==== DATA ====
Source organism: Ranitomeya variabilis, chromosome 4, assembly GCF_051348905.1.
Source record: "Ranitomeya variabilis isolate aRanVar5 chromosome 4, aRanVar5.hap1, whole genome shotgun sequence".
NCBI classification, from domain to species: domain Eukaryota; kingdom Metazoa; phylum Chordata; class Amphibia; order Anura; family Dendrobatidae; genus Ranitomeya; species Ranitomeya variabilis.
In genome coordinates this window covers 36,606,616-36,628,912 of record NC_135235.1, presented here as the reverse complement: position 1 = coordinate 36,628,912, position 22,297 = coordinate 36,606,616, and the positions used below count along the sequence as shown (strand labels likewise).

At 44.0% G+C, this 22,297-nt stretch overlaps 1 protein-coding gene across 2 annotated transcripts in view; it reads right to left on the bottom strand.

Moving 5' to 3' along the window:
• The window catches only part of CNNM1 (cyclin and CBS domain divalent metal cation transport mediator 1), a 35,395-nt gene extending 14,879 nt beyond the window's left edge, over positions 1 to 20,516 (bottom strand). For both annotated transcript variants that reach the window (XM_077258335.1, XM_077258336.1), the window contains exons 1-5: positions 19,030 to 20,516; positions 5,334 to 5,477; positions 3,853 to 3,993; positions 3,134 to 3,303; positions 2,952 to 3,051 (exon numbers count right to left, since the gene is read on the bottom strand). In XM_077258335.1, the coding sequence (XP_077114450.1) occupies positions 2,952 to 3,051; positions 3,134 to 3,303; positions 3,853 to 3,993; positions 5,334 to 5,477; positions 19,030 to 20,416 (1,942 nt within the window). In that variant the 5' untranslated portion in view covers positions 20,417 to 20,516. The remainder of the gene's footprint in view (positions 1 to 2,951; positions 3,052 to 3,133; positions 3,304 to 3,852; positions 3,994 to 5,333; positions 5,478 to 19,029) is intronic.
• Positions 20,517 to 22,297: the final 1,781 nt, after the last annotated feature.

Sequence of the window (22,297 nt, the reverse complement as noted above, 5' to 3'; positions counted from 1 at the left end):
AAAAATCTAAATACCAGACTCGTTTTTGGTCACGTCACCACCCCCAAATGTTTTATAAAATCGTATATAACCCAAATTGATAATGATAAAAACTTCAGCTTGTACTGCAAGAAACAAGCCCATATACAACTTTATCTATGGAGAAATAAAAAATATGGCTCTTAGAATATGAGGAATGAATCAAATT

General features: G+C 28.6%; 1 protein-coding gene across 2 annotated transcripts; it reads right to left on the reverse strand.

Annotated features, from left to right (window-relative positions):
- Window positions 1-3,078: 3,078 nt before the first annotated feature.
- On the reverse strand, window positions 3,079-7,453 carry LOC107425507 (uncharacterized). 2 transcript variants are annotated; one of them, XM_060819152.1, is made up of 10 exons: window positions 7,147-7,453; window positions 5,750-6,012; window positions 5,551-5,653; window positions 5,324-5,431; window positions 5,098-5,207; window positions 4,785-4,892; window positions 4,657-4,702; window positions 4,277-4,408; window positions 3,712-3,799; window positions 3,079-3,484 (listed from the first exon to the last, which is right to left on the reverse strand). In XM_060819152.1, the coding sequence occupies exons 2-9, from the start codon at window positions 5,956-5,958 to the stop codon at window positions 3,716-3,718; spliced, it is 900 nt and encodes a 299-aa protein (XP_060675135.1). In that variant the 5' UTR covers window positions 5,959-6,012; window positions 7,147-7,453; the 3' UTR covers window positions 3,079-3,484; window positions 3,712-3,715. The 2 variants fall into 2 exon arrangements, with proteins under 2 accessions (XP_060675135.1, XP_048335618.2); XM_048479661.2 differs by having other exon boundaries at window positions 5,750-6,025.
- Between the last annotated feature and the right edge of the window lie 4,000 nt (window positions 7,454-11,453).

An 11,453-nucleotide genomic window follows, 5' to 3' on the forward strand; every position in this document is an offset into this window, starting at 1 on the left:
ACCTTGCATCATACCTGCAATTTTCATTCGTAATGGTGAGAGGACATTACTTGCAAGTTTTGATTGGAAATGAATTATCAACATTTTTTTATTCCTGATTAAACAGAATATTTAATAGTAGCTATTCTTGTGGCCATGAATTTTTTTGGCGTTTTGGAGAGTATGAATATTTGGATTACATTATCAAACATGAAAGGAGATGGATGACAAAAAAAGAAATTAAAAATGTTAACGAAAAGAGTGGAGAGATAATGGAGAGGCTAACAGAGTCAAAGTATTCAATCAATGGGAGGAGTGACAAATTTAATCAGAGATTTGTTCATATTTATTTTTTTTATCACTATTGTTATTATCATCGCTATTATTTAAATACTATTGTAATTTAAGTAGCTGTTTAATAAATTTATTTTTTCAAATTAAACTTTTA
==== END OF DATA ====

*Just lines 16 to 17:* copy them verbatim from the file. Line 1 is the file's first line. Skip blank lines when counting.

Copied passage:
An 11,453-nucleotide genomic window follows, 5' to 3' on the forward strand; every position in this document is an offset into this window, starting at 1 on the left:
ACCTTGCATCATACCTGCAATTTTCATTCGTAATGGTGAGAGGACATTACTTGCAAGTTTTGATTGGAAATGAATTATCAACATTTTTTTATTCCTGATTAAACAGAATATTTAATAGTAGCTATTCTTGTGGCCATGAATTTTTTTGGCGTTTTGGAGAGTATGAATATTTGGATTACATTATCAAACATGAAAGGAGATGGATGACAAAAAAAGAAATTAAAAATGTTAACGAAAAGAGTGGAGAGATAATGGAGAGGCTAACAGAGTCAAAGTATTCAATCAATGGGAGGAGTGACAAATTTAATCAGAGATTTGTTCATATTTATTTTTTTTATCACTATTGTTATTATCATCGCTATTATTTAAATACTATTGTAATTTAAGTAGCTGTTTAATAAATTTATTTTTTCAAATTAAACTTTTA